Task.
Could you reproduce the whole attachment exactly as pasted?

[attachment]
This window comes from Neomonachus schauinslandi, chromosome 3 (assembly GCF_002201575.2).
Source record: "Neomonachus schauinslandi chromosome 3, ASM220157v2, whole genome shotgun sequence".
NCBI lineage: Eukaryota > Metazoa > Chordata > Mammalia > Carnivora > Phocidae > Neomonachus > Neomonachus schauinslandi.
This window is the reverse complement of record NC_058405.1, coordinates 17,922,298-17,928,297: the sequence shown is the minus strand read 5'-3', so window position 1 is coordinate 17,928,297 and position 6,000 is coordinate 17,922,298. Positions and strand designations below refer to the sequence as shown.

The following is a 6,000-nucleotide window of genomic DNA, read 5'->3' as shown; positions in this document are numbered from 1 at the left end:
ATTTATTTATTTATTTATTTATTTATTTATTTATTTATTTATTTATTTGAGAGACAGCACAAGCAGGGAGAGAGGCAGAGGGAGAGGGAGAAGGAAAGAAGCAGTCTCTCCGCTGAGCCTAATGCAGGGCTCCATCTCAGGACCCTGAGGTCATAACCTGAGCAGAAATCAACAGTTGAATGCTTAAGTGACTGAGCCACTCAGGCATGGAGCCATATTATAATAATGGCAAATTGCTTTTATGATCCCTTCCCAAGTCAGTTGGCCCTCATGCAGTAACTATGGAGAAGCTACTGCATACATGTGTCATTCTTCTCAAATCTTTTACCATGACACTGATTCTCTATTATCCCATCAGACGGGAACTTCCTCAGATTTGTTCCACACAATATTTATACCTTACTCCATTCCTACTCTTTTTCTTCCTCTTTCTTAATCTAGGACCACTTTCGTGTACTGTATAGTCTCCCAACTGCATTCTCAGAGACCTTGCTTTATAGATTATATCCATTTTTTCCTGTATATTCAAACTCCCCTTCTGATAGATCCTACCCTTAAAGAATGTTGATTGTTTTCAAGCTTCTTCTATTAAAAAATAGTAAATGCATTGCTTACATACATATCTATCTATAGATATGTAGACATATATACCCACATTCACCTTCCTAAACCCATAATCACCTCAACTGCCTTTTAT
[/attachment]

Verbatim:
This window comes from Neomonachus schauinslandi, chromosome 3 (assembly GCF_002201575.2).
Source record: "Neomonachus schauinslandi chromosome 3, ASM220157v2, whole genome shotgun sequence".
NCBI lineage: Eukaryota > Metazoa > Chordata > Mammalia > Carnivora > Phocidae > Neomonachus > Neomonachus schauinslandi.
This window is the reverse complement of record NC_058405.1, coordinates 17,922,298-17,928,297: the sequence shown is the minus strand read 5'-3', so window position 1 is coordinate 17,928,297 and position 6,000 is coordinate 17,922,298. Positions and strand designations below refer to the sequence as shown.

The following is a 6,000-nucleotide window of genomic DNA, read 5'->3' as shown; positions in this document are numbered from 1 at the left end:
ATTTATTTATTTATTTATTTATTTATTTATTTATTTATTTATTTATTTGAGAGACAGCACAAGCAGGGAGAGAGGCAGAGGGAGAGGGAGAAGGAAAGAAGCAGTCTCTCCGCTGAGCCTAATGCAGGGCTCCATCTCAGGACCCTGAGGTCATAACCTGAGCAGAAATCAACAGTTGAATGCTTAAGTGACTGAGCCACTCAGGCATGGAGCCATATTATAATAATGGCAAATTGCTTTTATGATCCCTTCCCAAGTCAGTTGGCCCTCATGCAGTAACTATGGAGAAGCTACTGCATACATGTGTCATTCTTCTCAAATCTTTTACCATGACACTGATTCTCTATTATCCCATCAGACGGGAACTTCCTCAGATTTGTTCCACACAATATTTATACCTTACTCCATTCCTACTCTTTTTCTTCCTCTTTCTTAATCTAGGACCACTTTCGTGTACTGTATAGTCTCCCAACTGCATTCTCAGAGACCTTGCTTTATAGATTATATCCATTTTTTCCTGTATATTCAAACTCCCCTTCTGATAGATCCTACCCTTAAAGAATGTTGATTGTTTTCAAGCTTCTTCTATTAAAAAATAGTAAATGCATTGCTTACATACATATCTATCTATAGATATGTAGACATATATACCCACATTCACCTTCCTAAACCCATAATCACCTCAACTGCCTTTTAT